My First Perilous Worlds Articles Are Live

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Update: The original Perilous Worlds website no longer exists. I am going to repost these articles on the blog and will link to them from here as they go live. Currently, the Leigh Brackett article is on Goodman Games.


My first three articles for Perilous Worlds, the new publishing imprint and website, are now live. Presenting, for your enjoyment:

  • “Inside a Song” A Plea the Read The Silmarillion The Silmarillion is the third stool leg of the J. R. R. Tolkien’s classics—but many people are still afraid to give it a shot. Here’s why The Silmarillion is worth your time.
  • The Hour of the Dragon Welcomes You to the Hyborian Age –Interested in reading the Conan stories by their original author, Robert E. Howard? Start with Howard’s only Conan novel, The Hour of the Dragon.
  • Leigh Brackett: Planetary Romantic – Leigh Brackett broke ground as a woman in male-dominated field of 1940s science-fiction. She also pioneered a type of space adventure that still dominates pop culture.

The Best of Edmond Hamilton and Leigh Brackett

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Earlier this year, I wrote an article about The Best of Edmond Hamilton, one of the volumes of DelRey’s influential “Classics of Science Fiction” paperback line from the 1970s. Black Gate was running a series of articles written by James McGlothlin covering all of the DelRey series. Since I had recently completed reading the Edmond Hamilton collection, I asked James if he wouldn’t mind if I contributed an entry. James not only didn’t mind, he was excited to have help with the endeavor. I also checked with Black Gate‘s editor John O’Neill because he’s often stated that Edmond Hamilton is his favorite pulp SF author.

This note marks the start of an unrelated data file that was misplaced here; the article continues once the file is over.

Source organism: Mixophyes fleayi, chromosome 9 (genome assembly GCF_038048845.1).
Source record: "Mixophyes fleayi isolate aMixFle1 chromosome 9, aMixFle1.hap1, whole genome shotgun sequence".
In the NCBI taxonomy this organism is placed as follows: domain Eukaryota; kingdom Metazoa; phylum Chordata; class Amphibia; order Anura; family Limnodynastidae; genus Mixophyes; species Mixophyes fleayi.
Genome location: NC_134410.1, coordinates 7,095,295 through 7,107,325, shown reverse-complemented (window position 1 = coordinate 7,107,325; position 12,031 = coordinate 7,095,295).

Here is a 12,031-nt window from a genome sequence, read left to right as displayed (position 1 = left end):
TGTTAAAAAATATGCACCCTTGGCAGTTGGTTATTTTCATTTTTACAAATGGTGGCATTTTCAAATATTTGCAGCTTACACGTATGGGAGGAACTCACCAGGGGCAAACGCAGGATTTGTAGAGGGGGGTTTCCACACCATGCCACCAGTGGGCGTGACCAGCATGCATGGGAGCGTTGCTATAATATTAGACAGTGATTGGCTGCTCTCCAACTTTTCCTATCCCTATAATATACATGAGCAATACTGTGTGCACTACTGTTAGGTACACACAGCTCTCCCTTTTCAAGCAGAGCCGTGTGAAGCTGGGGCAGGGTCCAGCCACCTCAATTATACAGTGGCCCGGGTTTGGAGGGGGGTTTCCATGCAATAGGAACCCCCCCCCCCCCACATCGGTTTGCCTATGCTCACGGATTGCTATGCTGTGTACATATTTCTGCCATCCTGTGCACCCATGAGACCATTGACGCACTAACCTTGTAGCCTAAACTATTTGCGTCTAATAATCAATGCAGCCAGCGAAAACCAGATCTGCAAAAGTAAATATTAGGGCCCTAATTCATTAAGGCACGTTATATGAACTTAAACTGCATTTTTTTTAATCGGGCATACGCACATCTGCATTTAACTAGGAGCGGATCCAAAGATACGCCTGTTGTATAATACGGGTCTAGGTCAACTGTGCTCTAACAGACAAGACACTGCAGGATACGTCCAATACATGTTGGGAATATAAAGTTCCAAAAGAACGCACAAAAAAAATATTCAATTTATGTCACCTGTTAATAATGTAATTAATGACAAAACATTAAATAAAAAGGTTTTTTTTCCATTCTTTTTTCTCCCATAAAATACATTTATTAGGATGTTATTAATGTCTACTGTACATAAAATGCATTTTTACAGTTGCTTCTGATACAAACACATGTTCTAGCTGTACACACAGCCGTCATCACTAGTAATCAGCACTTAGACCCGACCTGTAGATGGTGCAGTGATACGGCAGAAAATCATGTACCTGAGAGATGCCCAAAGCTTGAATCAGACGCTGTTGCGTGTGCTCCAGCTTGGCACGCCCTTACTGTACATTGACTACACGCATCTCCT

I discovered it was impossible to write about The Best of Edmond Hamilton without also writing about Leigh Brackett, his wife and one of the great science-fantasy authors of the twentieth century. Not only did Brackett edit the collection celebrating her husband’s work—providing an unusually close perspective rarely found in anthologies—but Hamilton in turn edited The Best of Leigh Brackett that DelRey released a few months later. It was an important double tribute. Both writers died soon after, leaving the two collections as an interesting swap of letters of admiration.

After reading my Best of Edmond Hamilton article, James told me it only made sense for me to also tackle The Best of Leigh Brackett. I was glad to, with some apprehension. Leigh Brackett is on the short list of my favorite authors of all time, and I often find myself more nervous writing about someone who means so much to me. The emotional tangle and flood of knowledge makes it hard for me to tell if I’m writing clearly about the subject. There’s also the pressure I place on myself to write something I feel is worthy of a beloved author.

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